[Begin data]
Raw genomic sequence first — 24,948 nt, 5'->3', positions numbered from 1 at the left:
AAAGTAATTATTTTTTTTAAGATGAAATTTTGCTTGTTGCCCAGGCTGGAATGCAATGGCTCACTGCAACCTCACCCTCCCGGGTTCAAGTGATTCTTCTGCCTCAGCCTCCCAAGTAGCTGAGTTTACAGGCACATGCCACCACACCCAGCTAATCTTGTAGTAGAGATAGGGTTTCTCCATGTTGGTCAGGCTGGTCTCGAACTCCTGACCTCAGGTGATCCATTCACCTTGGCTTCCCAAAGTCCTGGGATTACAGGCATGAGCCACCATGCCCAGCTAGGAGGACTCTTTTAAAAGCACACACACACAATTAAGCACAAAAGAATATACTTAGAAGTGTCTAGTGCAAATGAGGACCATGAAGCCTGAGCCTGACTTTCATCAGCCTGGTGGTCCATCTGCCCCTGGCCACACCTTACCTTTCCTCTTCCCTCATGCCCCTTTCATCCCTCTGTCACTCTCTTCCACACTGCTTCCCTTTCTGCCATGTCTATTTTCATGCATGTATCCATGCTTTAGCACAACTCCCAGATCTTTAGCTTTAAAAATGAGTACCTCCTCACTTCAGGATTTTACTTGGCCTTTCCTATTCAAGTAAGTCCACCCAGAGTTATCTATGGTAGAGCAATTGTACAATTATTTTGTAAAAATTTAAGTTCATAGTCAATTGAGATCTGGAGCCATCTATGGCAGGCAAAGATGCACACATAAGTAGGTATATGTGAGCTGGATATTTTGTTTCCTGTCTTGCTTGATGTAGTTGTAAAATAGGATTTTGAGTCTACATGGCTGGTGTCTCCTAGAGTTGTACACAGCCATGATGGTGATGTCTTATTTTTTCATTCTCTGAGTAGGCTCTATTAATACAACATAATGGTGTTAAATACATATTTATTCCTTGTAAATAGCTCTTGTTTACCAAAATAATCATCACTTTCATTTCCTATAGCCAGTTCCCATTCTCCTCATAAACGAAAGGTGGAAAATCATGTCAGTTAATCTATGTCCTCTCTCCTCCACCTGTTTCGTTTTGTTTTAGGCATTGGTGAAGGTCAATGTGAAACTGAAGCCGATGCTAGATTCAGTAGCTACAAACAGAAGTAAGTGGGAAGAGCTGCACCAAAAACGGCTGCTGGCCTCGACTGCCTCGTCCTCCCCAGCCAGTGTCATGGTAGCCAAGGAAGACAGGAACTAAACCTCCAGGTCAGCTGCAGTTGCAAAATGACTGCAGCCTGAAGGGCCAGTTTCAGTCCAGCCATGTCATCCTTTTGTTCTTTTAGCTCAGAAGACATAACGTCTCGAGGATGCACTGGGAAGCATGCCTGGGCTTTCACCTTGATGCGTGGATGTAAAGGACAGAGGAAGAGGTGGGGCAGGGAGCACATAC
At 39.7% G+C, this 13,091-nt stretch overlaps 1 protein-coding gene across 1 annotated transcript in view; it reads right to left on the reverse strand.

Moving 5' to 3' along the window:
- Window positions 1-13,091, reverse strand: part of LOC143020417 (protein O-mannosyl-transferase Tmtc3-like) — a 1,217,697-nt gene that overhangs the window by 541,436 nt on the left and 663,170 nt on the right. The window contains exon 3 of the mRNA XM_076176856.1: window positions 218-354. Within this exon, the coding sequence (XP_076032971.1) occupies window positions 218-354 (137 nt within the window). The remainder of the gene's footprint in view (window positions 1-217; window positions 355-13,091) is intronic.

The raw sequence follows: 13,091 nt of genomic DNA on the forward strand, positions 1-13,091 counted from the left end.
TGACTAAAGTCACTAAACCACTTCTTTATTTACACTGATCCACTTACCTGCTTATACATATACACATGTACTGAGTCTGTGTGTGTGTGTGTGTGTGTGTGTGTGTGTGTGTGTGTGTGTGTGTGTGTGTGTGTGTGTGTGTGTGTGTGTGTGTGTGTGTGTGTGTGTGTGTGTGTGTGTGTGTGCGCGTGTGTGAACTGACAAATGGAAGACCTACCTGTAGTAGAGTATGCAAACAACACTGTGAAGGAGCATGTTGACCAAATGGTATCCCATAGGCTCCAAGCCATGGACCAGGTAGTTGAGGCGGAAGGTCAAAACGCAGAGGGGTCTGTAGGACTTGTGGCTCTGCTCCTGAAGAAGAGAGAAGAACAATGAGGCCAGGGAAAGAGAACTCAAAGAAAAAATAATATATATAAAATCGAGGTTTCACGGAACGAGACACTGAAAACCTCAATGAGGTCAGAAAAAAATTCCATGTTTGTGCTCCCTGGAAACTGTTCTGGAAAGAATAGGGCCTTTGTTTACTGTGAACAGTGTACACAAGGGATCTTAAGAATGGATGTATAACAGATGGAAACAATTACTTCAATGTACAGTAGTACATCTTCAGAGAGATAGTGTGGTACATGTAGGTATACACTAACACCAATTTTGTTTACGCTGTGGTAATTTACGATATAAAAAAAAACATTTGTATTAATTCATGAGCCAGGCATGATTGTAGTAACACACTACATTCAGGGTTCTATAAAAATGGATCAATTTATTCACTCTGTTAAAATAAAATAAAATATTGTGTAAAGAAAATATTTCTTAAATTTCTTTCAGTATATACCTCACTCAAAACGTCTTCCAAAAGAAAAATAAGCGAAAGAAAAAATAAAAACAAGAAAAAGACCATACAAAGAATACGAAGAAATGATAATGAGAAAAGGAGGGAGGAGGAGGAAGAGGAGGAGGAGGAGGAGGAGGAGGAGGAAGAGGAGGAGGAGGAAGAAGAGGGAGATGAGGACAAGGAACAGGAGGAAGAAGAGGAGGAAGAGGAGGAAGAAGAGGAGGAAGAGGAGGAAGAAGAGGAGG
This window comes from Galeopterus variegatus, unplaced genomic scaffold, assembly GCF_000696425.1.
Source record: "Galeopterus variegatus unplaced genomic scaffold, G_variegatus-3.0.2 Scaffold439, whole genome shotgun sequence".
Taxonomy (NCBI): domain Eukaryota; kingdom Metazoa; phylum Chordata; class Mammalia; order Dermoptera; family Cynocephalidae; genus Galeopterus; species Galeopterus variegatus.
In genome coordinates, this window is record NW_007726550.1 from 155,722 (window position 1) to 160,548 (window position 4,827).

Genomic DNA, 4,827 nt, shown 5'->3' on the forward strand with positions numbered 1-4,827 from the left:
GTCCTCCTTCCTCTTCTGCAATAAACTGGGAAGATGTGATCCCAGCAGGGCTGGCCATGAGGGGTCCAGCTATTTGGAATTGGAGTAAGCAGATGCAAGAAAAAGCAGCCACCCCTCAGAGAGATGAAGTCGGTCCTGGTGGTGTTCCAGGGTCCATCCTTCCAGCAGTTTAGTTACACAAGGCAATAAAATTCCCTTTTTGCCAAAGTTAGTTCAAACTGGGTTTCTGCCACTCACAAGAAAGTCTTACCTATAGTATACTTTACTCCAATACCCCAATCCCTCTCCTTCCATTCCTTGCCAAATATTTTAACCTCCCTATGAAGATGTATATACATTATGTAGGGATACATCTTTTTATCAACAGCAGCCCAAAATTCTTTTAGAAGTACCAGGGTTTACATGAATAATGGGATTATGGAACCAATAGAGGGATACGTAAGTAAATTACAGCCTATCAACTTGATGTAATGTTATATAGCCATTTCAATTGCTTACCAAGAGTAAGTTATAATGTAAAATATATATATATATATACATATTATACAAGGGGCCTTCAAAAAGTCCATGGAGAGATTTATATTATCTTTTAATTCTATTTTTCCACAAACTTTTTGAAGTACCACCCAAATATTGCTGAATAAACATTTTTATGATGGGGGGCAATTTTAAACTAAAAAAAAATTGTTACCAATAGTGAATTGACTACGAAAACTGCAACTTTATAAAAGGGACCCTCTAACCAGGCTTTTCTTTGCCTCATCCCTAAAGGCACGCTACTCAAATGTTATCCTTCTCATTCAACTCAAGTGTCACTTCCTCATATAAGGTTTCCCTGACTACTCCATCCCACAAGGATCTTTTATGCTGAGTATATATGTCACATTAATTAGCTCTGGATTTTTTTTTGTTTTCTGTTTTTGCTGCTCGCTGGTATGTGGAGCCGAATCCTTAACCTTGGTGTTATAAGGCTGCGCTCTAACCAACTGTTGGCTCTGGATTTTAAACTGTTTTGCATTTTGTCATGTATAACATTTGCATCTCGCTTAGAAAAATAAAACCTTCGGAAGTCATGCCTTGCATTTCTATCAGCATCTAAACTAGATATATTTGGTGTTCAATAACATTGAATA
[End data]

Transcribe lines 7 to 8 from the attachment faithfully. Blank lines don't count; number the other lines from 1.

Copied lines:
TGACTAAAGTCACTAAACCACTTCTTTATTTACACTGATCCACTTACCTGCTTATACATATACACATGTACTGAGTCTGTGTGTGTGTGTGTGTGTGTGTGTGTGTGTGTGTGTGTGTGTGTGTGTGTGTGTGTGTGTGTGTGTGTGTGTGTGTGTGTGTGTGTGTGTGTGTGTGTGTGTGTGTGCGCGTGTGTGAACTGACAAATGGAAGACCTACCTGTAGTAGAGTATGCAAACAACACTGTGAAGGAGCATGTTGACCAAATGGTATCCCATAGGCTCCAAGCCATGGACCAGGTAGTTGAGGCGGAAGGTCAAAACGCAGAGGGGTCTGTAGGACTTGTGGCTCTGCTCCTGAAGAAGAGAGAAGAACAATGAGGCCAGGGAAAGAGAACTCAAAGAAAAAATAATATATATAAAATCGAGGTTTCACGGAACGAGACACTGAAAACCTCAATGAGGTCAGAAAAAAATTCCATGTTTGTGCTCCCTGGAAACTGTTCTGGAAAGAATAGGGCCTTTGTTTACTGTGAACAGTGTACACAAGGGATCTTAAGAATGGATGTATAACAGATGGAAACAATTACTTCAATGTACAGTAGTACATCTTCAGAGAGATAGTGTGGTACATGTAGGTATACACTAACACCAATTTTGTTTACGCTGTGGTAATTTACGATATAAAAAAAAACATTTGTATTAATTCATGAGCCAGGCATGATTGTAGTAACACACTACATTCAGGGTTCTATAAAAATGGATCAATTTATTCACTCTGTTAAAATAAAATAAAATATTGTGTAAAGAAAATATTTCTTAAATTTCTTTCAGTATATACCTCACTCAAAACGTCTTCCAAAAGAAAAATAAGCGAAAGAAAAAATAAAAACAAGAAAAAGACCATACAAAGAATACGAAGAAATGATAATGAGAAAAGGAGGGAGGAGGAGGAAGAGGAGGAGGAGGAGGAGGAGGAGGAGGAAGAGGAGGAGGAGGAAGAAGAGGGAGATGAGGACAAGGAACAGGAGGAAGAAGAGGAGGAAGAGGAGGAAGAAGAGGAGGAAGAGGAGGAAGAAGAGGAGG
This window comes from Galeopterus variegatus, unplaced genomic scaffold, assembly GCF_000696425.1.